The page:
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If you are thinking of a trip to New Zealand, don't forget to pay attention to these Māori traditions that will give you a new understanding and appreciation of this fascinating country and culture. The Māori have brought a culture that is now an essential part of the country's national identity. One of the best ways to experience and get an excellent insight into this ancient culture is to experience it yourself. Why don't we dig a little deeper to learn more about what you may not know about Māori culture?

#1. Haka - ancient Māori war dance

Haka is a traditional Māori war dance used before the battle to declare the power of Māori warriors. The action-packed dance is a show of strength and pride, including powerful stomps of the feet, rhythmic slaps on the body and sticking out of the tongue with a wild gaze.

Today, haka are still used in Māori ceremonies and celebrations to honor guests and show the importance of the occasion. You may have seen a haka performed by New Zealand's All Blacks before a rugby match, haven't you? Perhaps you will agree that it is a scary sight! 

#2. Hongi - the traditional Māori greeting

Hongi is a traditional greeting made by pressing the nose and forehead into others. This unusual greeting has a profound meaning that it signifies the blend of two souls, which makes this a gesture full of respect for one person and the other. The hongi is a common practice when welcoming visitors to the Māori grounds, as well as in traditional ceremonies. Don't be scared by the close interaction and use it as a great way to break the ice and get to know people.

#3. Powhiri - Māori welcome

Pōwhiri or welcome ceremonies provide a special opportunity to experience Māori traditions in action. Pōwhiri takes visitors to the meeting grounds in the center of the Maori community, the meeting place (marae) or tribe (iwi). A Pōwhiri often begins with three warriors challenging guests to see if they come to their territory in peace.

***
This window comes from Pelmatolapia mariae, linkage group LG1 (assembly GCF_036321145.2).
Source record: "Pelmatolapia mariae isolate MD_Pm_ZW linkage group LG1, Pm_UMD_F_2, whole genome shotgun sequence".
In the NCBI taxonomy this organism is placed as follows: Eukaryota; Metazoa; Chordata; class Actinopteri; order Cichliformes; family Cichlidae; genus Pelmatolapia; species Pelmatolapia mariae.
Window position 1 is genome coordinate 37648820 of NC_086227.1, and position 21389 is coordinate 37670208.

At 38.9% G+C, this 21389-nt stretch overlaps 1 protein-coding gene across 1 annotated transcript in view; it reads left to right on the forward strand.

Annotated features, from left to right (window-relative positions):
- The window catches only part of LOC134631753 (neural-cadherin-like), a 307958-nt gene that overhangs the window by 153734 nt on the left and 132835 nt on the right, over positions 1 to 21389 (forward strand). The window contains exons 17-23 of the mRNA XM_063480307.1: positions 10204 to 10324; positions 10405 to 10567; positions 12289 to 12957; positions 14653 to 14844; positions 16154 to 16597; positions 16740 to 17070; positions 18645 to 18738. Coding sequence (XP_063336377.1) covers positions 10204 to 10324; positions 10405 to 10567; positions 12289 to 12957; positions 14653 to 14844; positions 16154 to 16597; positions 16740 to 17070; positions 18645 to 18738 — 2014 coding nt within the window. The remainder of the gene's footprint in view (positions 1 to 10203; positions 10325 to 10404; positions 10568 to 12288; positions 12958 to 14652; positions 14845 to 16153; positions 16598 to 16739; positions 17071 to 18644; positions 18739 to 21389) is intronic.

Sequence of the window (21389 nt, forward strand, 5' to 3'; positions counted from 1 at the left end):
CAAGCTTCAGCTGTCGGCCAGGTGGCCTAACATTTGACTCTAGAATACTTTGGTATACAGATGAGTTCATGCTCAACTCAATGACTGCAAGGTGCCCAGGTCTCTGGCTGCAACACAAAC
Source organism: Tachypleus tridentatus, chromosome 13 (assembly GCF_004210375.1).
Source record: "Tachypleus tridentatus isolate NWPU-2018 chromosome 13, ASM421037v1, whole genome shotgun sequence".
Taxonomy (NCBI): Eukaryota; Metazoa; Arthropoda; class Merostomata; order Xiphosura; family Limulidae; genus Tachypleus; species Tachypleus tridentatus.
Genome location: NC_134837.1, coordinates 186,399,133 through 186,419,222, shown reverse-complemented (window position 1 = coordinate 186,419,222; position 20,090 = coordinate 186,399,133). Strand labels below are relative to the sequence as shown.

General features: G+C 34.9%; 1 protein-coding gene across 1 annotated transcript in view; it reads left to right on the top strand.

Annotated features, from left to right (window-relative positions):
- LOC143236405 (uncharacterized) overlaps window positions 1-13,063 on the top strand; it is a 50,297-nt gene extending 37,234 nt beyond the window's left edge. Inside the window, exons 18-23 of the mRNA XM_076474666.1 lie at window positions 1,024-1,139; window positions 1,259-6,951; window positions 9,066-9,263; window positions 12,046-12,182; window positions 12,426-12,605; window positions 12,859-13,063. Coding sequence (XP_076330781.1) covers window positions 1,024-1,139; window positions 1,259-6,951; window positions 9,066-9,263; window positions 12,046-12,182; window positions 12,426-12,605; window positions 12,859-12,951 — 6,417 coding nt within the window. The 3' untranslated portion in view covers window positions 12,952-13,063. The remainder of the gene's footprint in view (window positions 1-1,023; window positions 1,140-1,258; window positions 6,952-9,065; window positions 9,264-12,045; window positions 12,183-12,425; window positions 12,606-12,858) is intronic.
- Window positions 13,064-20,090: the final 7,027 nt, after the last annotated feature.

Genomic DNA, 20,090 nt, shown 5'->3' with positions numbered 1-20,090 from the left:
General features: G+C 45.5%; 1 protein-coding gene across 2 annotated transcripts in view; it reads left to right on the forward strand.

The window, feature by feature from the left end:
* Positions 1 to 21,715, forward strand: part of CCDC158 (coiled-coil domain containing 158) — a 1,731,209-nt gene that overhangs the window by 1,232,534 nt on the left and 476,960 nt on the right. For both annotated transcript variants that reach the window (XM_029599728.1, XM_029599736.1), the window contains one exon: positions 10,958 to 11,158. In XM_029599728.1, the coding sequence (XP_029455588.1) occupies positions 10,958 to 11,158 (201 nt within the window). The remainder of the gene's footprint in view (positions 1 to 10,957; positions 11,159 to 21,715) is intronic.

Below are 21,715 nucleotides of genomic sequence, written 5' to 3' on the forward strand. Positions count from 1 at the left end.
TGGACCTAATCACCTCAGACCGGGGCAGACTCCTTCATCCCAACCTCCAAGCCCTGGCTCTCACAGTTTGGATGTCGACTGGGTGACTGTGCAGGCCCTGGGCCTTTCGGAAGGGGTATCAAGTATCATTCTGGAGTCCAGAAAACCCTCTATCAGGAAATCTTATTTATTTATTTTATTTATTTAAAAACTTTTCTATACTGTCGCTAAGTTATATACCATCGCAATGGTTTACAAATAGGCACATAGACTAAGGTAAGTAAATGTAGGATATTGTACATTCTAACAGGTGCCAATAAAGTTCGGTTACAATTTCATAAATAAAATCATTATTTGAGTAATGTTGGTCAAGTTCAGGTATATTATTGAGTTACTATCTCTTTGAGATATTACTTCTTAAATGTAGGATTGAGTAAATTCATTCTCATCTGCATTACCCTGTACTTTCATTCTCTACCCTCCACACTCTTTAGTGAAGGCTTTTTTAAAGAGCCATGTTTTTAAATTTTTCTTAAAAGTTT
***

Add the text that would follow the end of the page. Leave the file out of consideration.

Next, an older woman from the host side will perform a Karanga (call) and leads visitors towards them. Presentations, waiata (traditional songs) and speeches often followed, and finally, Pōwhiri ended with the hongi as mentioned above. After Pōwhiri, Kai (food) will be shared, consistent with the tradition of manaakitanga Māori or hospitality.

#4. Ta Moko - traditional tattoos

Ta Moko is the name of the Māori tattoo and an essential cultural representation of heritage, personal rank, and wisdom. The design of each Ta moko is unique to the wearer. Traditionally, the tattoos identified the Māori who they are by giving information about human lineage and social position. Now, these tattoos are most often worn on the face, bottoms, and thighs for men, and on the lips and chin for women. The Māori is very proud of each of their tattoos, and the Ta Moko is an expression of commitment and respect.

#5. Te Reo Māori - the language

Maori language or "te reo Maori" is considered a national treasure. But before the first Europeans appeared in the 17th century, all stories were word-of-mouth in the Māori tribes or depicted in carved works. All legends were described charmingly. This is why the Māori is one of the best storytellers in the world.

Currently, in the middle of a revival, the language is finding its way back to school with its dedicated week of celebration. The language is being revived, with initiatives such as Māori Language Week, Māori language schools (from pre-school through to high school) and Māori language television stations all play a role in developing Te Reo.

#6. Hangi - the traditional cooking method

The word hangi is easily confused with the hongi, but they have different meanings. Hangi refers to the method of cooking traditional Māori food and is often reserved for special occasions. The method of creating the perfect Hangi has been perfected for many years and passed from generation to generation. Meat, fish, chicken or root vegetables are cooked slowly in a digging hole into the ground, on hot rocks, both should burn for a long time. This results in a smokey aroma, which makes the food taste delicious.

Māori culture is a big part of New Zealand's identity, so it is important to respect, preserve and promote it. Have you ever encountered the Māori culture? It's captivating, right? 

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